The third cocktail in a row – am I on a roll or what? Look – nah, I won’t even. You don’t need convincing anyway. Drinks are always front page news in these parts. I’ve been meaning to post this recipe for a few years now, but only a few months ago did I discover the ultimate version of the Old Fashion by adding cinnamon syrup. The cinnamon doesn’t punch you in the face, which is what I like and need in my life. The world is way too oversaturated with cinnamon-spiced things as it is.
This is one of the easiest and quickest drinks to have around – everyone should have bitters at home anyway, and a jar of maraschino cherries doesn’t take up much room in the fridge either. All you need to do is go out and buy a juicy (and preferably organic – you’re getting a bit of the rind smooshed into the drink, kay?) orange and make that cinnamon syrup. YAHM.
Cinnamon Old Fashioned
Makes 1 glass
1/2 slice of orange, plus another half for decoration
1 maraschino cherry, plus another for decoration
3 shakes of Angostura Bitters
2 tsp (10ml) cinnamon syrup (recipe below)
60ml whiskey (I used Red Label)
In a jug, combine the orange slice, the cherry, the bitters and the syrup. With a muddler or even a spoon, mash everything together until you feel certain that the orange oils and cherry juices have done the best they can. Add about 3 ice cubes and the whiskey, and give it all a good stir. Fill a pretty tumbler with a few more cubes of ice (or a fancy big one if you have it) and sieve the delicious golden liquid right over the top of it. Add the additional orange slice and cherry to garnish. Done.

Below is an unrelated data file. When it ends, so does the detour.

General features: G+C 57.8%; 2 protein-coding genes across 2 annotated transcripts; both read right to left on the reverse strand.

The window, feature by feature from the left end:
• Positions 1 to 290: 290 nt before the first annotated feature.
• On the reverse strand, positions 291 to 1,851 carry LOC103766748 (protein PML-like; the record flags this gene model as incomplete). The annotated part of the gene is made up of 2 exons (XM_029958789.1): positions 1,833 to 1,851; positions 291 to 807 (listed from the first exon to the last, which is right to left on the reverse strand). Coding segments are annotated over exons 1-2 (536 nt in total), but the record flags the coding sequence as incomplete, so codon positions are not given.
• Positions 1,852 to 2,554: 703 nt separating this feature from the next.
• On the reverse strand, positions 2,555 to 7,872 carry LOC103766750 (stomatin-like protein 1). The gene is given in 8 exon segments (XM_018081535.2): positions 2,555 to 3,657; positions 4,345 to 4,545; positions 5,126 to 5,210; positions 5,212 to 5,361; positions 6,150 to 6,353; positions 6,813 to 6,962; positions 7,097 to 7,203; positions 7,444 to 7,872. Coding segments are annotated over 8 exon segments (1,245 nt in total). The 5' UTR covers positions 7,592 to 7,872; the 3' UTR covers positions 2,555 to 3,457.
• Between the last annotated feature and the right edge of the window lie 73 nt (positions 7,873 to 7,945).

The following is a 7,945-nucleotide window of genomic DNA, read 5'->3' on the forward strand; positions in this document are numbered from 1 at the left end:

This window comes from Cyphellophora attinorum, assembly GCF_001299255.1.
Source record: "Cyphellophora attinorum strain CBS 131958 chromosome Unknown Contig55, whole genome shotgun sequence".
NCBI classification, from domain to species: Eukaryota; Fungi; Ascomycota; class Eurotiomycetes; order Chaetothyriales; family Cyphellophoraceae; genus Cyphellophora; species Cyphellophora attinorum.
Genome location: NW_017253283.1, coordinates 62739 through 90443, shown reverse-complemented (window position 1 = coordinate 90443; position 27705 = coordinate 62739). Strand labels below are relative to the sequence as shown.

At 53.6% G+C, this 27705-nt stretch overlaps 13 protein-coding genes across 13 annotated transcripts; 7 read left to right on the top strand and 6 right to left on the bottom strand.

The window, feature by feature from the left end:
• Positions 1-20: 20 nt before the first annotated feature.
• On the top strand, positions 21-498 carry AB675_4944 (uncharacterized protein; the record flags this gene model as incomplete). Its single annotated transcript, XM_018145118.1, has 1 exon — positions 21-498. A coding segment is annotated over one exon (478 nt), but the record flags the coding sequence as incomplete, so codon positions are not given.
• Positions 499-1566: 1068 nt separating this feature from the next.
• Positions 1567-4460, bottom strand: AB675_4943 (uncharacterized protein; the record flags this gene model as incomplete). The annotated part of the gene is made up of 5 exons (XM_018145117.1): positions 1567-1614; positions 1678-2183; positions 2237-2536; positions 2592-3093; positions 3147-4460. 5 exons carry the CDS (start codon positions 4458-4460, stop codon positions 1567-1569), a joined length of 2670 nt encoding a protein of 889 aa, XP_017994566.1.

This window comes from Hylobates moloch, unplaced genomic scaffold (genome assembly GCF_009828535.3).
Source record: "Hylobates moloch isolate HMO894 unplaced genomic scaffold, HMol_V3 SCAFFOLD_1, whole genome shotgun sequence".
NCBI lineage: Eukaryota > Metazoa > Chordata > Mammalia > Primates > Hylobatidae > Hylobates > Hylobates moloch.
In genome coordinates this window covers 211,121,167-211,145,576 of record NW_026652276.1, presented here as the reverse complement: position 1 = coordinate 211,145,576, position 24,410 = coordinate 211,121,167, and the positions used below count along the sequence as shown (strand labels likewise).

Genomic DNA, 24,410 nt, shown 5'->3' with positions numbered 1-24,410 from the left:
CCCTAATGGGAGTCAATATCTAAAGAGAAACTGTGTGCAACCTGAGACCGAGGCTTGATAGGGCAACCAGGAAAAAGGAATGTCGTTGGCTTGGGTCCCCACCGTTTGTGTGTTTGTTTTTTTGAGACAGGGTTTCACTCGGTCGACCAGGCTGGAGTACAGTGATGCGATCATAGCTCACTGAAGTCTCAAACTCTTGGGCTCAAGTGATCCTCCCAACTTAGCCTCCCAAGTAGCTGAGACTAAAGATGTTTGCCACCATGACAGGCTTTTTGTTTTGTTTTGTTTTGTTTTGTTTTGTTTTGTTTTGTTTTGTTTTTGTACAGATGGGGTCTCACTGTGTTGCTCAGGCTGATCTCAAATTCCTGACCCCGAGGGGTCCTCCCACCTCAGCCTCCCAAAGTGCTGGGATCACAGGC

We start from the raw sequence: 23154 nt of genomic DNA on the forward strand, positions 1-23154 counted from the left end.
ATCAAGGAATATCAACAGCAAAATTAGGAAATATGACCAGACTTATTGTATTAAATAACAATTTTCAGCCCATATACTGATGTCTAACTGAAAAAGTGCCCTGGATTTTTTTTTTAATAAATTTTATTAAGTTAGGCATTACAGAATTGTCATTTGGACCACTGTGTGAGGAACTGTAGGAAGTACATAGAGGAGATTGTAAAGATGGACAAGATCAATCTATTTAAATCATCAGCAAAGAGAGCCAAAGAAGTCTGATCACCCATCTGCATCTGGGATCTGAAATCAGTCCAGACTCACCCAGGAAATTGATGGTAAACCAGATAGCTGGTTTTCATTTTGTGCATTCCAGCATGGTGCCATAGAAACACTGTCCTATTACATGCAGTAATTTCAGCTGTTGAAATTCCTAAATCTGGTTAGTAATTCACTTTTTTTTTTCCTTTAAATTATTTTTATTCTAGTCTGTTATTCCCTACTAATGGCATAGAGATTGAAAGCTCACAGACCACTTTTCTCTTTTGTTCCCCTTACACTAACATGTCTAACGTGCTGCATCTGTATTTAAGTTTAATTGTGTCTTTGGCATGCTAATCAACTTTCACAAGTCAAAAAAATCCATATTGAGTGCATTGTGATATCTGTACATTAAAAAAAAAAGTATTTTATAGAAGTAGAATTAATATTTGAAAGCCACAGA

When I feel lazy (which is mostly) I skip the sieving and the additional cherry and orange slice and just pour that into my glass. Do whatever your level of lazy requires of you.
Makes about 130ml
110g raw sugar
1 big pinch salt
1 cinnamon stick, or 1/2 big chunky one
Combine everything in a small saucepan and bring to the boil. Reduce heat and let it simmer for about 10 minutes or until the mixture has thickened and darkened in colour. Remove from the heat and let it cool to room temperature. Remove the cinnamon by sieving the syrup into a glass jar.
Keep it in a jar in the fridge – it’ll last quite a long time there.